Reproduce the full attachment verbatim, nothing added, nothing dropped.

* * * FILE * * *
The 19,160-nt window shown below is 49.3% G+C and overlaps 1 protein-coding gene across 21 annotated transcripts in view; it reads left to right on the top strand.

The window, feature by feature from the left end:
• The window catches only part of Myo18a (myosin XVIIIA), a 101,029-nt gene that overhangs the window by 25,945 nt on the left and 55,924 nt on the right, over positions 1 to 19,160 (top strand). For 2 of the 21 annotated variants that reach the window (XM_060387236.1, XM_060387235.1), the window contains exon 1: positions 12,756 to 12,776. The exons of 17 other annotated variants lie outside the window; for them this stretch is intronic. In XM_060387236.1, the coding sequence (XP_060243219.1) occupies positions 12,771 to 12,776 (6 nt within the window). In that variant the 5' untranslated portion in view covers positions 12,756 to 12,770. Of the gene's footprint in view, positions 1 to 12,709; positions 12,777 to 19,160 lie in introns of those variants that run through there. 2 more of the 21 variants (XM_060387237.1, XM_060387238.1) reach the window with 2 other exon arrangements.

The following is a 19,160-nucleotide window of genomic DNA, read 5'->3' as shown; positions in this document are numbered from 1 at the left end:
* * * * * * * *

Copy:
The 19,160-nt window shown below is 49.3% G+C and overlaps 1 protein-coding gene across 21 annotated transcripts in view; it reads left to right on the top strand.

The window, feature by feature from the left end:
• The window catches only part of Myo18a (myosin XVIIIA), a 101,029-nt gene that overhangs the window by 25,945 nt on the left and 55,924 nt on the right, over positions 1 to 19,160 (top strand). For 2 of the 21 annotated variants that reach the window (XM_060387236.1, XM_060387235.1), the window contains exon 1: positions 12,756 to 12,776. The exons of 17 other annotated variants lie outside the window; for them this stretch is intronic. In XM_060387236.1, the coding sequence (XP_060243219.1) occupies positions 12,771 to 12,776 (6 nt within the window). In that variant the 5' untranslated portion in view covers positions 12,756 to 12,770. Of the gene's footprint in view, positions 1 to 12,709; positions 12,777 to 19,160 lie in introns of those variants that run through there. 2 more of the 21 variants (XM_060387237.1, XM_060387238.1) reach the window with 2 other exon arrangements.

The following is a 19,160-nucleotide window of genomic DNA, read 5'->3' as shown; positions in this document are numbered from 1 at the left end: